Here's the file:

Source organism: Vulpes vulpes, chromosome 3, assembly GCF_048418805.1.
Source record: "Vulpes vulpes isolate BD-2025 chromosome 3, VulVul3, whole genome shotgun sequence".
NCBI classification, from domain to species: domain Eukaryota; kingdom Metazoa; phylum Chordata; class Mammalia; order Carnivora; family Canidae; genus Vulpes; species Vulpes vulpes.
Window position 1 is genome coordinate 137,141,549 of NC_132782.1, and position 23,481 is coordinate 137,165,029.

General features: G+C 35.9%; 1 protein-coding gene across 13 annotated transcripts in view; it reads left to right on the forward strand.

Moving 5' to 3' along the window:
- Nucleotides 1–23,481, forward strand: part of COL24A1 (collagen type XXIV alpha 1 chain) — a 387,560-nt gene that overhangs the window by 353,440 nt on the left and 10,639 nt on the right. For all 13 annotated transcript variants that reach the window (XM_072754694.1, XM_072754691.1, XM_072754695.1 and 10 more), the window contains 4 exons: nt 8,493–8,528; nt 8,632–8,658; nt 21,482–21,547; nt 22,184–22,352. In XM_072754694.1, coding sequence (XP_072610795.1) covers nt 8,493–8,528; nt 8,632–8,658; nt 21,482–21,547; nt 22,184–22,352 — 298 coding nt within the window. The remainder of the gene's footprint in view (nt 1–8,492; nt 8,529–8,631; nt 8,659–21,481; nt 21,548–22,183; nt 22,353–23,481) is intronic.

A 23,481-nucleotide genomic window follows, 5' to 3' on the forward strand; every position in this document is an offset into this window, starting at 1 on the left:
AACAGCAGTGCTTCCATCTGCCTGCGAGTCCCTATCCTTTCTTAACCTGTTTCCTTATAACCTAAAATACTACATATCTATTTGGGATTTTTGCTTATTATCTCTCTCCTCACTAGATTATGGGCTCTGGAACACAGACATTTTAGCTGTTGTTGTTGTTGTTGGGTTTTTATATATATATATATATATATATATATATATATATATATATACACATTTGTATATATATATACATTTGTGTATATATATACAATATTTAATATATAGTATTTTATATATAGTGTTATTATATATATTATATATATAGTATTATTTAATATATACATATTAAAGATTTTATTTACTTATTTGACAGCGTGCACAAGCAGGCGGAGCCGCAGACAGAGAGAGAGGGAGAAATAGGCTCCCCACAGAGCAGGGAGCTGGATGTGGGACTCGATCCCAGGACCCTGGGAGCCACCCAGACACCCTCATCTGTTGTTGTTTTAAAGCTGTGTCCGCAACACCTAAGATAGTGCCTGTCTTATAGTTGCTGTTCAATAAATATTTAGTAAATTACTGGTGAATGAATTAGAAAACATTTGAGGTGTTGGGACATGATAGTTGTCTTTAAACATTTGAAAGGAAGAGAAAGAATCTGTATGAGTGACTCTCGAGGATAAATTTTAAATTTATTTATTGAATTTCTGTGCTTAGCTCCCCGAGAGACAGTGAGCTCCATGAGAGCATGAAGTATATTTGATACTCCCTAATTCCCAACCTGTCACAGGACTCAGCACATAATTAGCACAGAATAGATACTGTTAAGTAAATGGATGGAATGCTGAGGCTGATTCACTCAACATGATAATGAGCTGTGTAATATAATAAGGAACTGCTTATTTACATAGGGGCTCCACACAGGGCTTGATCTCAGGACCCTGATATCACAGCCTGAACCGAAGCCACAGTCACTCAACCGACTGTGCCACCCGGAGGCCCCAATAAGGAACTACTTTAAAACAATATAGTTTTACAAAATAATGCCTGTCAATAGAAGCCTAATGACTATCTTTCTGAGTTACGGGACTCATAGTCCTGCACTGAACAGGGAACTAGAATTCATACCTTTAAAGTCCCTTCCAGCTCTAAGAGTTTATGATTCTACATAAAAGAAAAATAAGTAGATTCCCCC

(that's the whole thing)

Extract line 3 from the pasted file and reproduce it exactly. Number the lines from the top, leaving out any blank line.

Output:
NCBI classification, from domain to species: domain Eukaryota; kingdom Metazoa; phylum Chordata; class Mammalia; order Carnivora; family Canidae; genus Vulpes; species Vulpes vulpes.